Reporting Wildlife Crime
Why should we report wildlife crime? From previous lessons we know that illegal importing of exotic wildlife and unregulated harvesting of wild animals and plants can cause extinctions and other damage to Australia’s environment. We also know that exotic animals and plants can cause havoc to the Australian environment and industries by killing or competing with native species or spreading diseases. It is also possible that wildlife trafficking may be linked to other crimes such as drug trafficking.
Reportable wildlife crime
- Exporting a living Australian native mammal, reptile, bird, or amphibian on the CITES list to another country to sell
- Importing by-products of the above wildlife
- Importing a pet to Australia if the pet is a wild animal species (such as an exotic snake) or a hybrid of a wild animal (such as a Savannah cat). Live animals can only be imported if they are on the live import list
- Keeping an animal in Australia that was bred from an animal imported illegally.
What should be reported?
- Wildlife smuggling or trafficking
- Someone who is keeping or importing wildlife or wildlife parts from overseas without approval
- Someone who is exporting native plants and animals to other countries without approval.
Federal, state and territory governments, and associated agencies are implementing a range of strategies to combat wildlife crime. These include using new technologies such as three-dimensional scanning processes at border control stations and postal outlets, using DNA profiling to identify illegal exotic pets, policing of online illegal trafficking activity, and provision of community reporting processes.
Here are some of the agencies and apps that can assist with the reporting of wildlife crime.
- Explain that the first activity will focus on writing an essay on the topic “We’ve got to talk: Wildlife Crime in Australia.” Students will be given a number of resources to explore before writing their final essay. Give each student an essay note taking proforma and discuss the essay topic and note taking format before taking them through each resource.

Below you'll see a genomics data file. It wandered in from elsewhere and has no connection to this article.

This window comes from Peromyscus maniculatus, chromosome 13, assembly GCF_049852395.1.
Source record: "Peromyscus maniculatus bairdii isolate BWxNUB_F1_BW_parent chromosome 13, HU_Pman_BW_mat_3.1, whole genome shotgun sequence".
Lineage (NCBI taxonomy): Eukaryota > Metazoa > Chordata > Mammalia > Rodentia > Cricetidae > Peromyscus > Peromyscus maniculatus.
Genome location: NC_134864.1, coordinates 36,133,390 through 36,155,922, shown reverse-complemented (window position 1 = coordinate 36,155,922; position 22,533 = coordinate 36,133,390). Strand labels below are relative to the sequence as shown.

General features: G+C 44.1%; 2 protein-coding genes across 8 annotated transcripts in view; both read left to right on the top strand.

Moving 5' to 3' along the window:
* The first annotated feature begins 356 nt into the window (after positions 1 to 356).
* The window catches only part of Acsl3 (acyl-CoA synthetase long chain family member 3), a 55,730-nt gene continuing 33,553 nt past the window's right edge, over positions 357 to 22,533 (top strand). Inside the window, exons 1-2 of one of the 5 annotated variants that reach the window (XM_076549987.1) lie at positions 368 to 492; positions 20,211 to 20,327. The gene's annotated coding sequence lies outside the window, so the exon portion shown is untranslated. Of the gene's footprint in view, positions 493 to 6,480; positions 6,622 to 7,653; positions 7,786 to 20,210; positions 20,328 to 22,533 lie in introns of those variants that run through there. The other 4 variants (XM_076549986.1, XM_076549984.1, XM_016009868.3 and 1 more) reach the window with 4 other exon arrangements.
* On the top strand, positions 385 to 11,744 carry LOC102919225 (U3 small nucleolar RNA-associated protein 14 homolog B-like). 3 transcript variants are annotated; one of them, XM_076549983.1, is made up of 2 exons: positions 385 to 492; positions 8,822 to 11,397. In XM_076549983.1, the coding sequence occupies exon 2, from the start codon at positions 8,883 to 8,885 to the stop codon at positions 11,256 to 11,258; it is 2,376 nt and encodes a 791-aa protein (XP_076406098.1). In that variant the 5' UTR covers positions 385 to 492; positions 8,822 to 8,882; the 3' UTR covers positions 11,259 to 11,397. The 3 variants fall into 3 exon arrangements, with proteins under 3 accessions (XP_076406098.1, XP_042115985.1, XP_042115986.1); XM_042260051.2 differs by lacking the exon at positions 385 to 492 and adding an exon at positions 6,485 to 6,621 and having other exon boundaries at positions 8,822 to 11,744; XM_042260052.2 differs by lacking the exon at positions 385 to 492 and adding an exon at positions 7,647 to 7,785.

- Revise as a class why wildlife crime should be reported and what constitutes wildlife crime. Display Reporting Wildlife Crime on the whiteboard and providing individual copies of the notes. Ask students to pair and discuss where this information might be placed in their essay and what their opening essay statement might focus on.
- Ask students to share some of their ideas and explain why federal, state and territory governments, and associated agencies are implementing a range of strategies to combat wildlife crime. Show students the three links listed below. After each video, students will write notes describing how the new technology is being used to combat wildlife trafficking using a provided note taking proforma. Give time after each video for students to write their responses.
- Explain that some organisations such as Taronga Zoo have developed an app called Wildlife Witness to assist Australians wishing to report wildlife crime while in Australia and overseas. Show the Wildlife Witness website on a whiteboard allowing time for students to take notes about how the app works. If you have time, students may wish to watch the short video describing the purpose of the app.
- Allow time for students to explore the following Australian government and non-government agencies websites and write notes about the strategies they are implementing to encourage members of the community to report wildlife crime.
o Home Affairs Border Watch (Australian government department)
o Department of Climate Change, Energy, the Environment and Water (Australian government department)
o Crime Stoppers Australia (Crime Stoppers in Australia was first established in 1987. Today Crime Stoppers Australia is an independent not-for-profit registered charity representing the collective eight Crime Stopper organisations operating in every state and territory) or the appropriate state or territory Crime Stoppers
Once students have completed their note-taking exercise, revisit the essay structure, and allow time for students to write and hand in their essays. (You may need to assist students with weak literacy skills.)
- Ask students to design a tourist information pack to explain what individual citizens should do when travelling overseas to reduce the biosecurity risk on their return.
- Using the relevant Crime Stoppers Australia state or territory report link on an interactive board, ask students to identify the information required if they wish to report a wildlife crime. This should be completed without actually sending a .
- Conclude the set of lessons by discussing how to conduct a school awareness campaign highlighting forms of wildlife crime and reporting processes. For example:
- Inviting a guest speaker to speak at a school assembly
- Designing and distributing information posters around the school
- Visiting the local zoo and talking with staff engaged in supporting native species
- Partnering with a class or school in the Asian region via an app such as epals and sharing strategies to highlight the negative results of wildlife crime